As widely anticipated, Sir Paul Stephenson is set to become the next Met Police Commissioner, replacing Ian Blair who resigned last year after learning he lacked the support of Mayor Boris Johnson.
Sir Paul has been Acting Commissioner since December 1st. He was previously Assistant Chief Constable Merseyside Police in October 1994, where he was responsible for Territorial Policing Operations and Deputy Chief Constable Lancashire Constabulary before being appointed Chief Constable in July 2002.
In March 2005 Sir Paul was appointed Deputy Commissioner of the Metropolitan Police Service.
In a statement issued by Scotland Yard, Sir Paul said: “I am today an immensely proud policeman, to be entrusted with leadership of the Met and delivering security for the many millions who live in and visit London.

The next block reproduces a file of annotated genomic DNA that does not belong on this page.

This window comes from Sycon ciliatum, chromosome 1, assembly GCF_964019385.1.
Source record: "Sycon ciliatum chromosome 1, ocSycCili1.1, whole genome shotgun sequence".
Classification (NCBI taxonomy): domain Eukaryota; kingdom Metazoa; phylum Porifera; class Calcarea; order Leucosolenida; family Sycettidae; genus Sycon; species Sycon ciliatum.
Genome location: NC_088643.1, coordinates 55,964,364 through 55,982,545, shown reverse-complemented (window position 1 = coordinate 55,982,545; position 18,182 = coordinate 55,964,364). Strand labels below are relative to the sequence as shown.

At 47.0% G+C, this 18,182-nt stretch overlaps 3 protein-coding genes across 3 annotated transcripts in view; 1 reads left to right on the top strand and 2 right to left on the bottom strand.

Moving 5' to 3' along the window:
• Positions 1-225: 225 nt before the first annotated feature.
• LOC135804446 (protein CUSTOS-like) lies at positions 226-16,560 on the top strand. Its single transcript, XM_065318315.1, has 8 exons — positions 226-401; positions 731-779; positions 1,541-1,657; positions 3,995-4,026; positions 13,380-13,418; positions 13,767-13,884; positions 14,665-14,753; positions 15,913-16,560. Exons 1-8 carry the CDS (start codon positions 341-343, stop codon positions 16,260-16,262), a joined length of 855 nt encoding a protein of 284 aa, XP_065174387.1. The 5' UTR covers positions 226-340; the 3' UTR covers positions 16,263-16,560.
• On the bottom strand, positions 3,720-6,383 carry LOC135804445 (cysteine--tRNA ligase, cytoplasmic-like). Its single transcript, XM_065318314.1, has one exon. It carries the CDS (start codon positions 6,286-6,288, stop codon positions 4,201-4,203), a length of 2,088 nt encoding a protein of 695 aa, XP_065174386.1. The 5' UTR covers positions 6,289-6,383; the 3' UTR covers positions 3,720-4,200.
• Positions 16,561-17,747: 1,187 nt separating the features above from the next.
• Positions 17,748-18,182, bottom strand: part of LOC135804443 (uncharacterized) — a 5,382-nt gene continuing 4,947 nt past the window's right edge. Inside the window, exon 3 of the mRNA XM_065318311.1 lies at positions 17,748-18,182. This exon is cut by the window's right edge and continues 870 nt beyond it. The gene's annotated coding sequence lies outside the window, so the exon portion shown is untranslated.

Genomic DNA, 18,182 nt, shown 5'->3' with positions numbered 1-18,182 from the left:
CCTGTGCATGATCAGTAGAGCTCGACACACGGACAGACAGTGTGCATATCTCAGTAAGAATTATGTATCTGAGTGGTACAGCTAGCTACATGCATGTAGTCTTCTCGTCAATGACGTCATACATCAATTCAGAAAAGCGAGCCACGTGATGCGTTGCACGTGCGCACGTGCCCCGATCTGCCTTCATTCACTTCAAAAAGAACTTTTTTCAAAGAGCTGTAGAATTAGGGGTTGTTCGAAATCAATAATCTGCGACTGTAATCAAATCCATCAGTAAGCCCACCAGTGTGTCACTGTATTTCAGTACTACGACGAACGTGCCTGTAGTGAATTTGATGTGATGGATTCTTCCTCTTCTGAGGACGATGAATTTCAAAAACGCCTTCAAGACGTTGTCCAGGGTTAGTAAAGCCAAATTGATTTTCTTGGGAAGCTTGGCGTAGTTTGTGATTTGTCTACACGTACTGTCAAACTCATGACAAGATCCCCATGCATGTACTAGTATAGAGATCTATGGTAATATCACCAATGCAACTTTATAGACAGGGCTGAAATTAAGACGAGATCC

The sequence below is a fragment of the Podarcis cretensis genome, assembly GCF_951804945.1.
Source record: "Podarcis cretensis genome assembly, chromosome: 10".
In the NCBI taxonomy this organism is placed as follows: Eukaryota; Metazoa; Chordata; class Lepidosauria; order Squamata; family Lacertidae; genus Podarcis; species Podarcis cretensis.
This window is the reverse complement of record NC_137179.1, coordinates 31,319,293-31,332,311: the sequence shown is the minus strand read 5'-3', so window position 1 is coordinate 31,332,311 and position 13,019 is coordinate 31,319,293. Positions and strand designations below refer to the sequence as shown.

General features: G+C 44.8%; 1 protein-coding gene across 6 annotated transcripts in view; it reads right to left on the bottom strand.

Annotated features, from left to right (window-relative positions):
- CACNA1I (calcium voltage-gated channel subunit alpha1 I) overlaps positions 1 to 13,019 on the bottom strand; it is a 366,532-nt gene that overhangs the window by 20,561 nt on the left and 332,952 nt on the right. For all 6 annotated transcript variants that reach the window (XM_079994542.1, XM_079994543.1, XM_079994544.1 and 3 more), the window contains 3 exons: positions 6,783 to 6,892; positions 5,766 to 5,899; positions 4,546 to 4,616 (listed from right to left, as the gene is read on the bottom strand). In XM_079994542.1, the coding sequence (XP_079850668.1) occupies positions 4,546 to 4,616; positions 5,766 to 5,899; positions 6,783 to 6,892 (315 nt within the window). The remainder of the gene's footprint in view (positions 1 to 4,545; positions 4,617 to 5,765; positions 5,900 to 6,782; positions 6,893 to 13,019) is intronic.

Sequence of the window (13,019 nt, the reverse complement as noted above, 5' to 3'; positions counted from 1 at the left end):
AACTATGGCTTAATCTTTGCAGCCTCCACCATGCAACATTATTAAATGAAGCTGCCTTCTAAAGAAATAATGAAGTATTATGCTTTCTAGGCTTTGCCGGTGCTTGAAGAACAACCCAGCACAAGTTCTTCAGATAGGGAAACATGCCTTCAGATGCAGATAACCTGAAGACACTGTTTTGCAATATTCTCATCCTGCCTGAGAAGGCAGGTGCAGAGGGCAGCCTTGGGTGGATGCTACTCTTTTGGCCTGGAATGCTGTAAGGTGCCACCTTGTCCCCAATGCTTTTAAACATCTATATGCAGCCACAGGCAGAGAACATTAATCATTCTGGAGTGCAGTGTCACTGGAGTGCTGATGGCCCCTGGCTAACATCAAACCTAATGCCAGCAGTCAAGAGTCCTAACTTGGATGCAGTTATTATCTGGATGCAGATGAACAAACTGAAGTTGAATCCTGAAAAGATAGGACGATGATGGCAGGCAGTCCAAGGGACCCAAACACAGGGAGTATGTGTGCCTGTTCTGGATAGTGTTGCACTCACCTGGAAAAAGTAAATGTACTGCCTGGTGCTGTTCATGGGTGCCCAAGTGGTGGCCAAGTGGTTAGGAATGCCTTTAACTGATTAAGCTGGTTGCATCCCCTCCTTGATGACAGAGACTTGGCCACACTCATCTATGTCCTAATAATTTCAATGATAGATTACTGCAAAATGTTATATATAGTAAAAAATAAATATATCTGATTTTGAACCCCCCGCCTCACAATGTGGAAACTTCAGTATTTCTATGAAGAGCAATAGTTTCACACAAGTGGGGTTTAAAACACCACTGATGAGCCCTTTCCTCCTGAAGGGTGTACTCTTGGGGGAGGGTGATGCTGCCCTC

“My agenda for the coming years is straightforward – it’s about cutting and solving crime, securing our streets, convincing all our communities that we are on their side and delivering the policing they want, and being intolerant of violence in any form.
“Our job is to be visible on the streets, never walking by when help is needed and having pride in our uniform, our badge and the world famous Scotland Yard brand.
“In short, we must deliver. It’s my job to lead this and I will both need and expect the support of everyone in the Met to deliver it. It’s going to be challenging, but I am hugely excited by it.”
Stephenson beat Northern Ireland Chief Constable Sir Hugh Orde to the post in an appointment process which saw Mayor of London Boris Johnson clash with Home Secretary Jacqui Smith over the right to influence the decision.
Speaking on Wednesday Mayor Johnson said: “I am convinced that Sir Paul will provide the necessary leadership to tackle these threats, rebuild Londoners’ confidence and pride in the Metropolitan Police and deliver commonsense policing.”
Dee Doocey, a Liberal Democrat Assembly Member who also sits on the Metroopolitan Police Authority, commented: “After a period of division and infighting within the Met it is now time to rebuild and go forward in delivering effective policing across the capital.”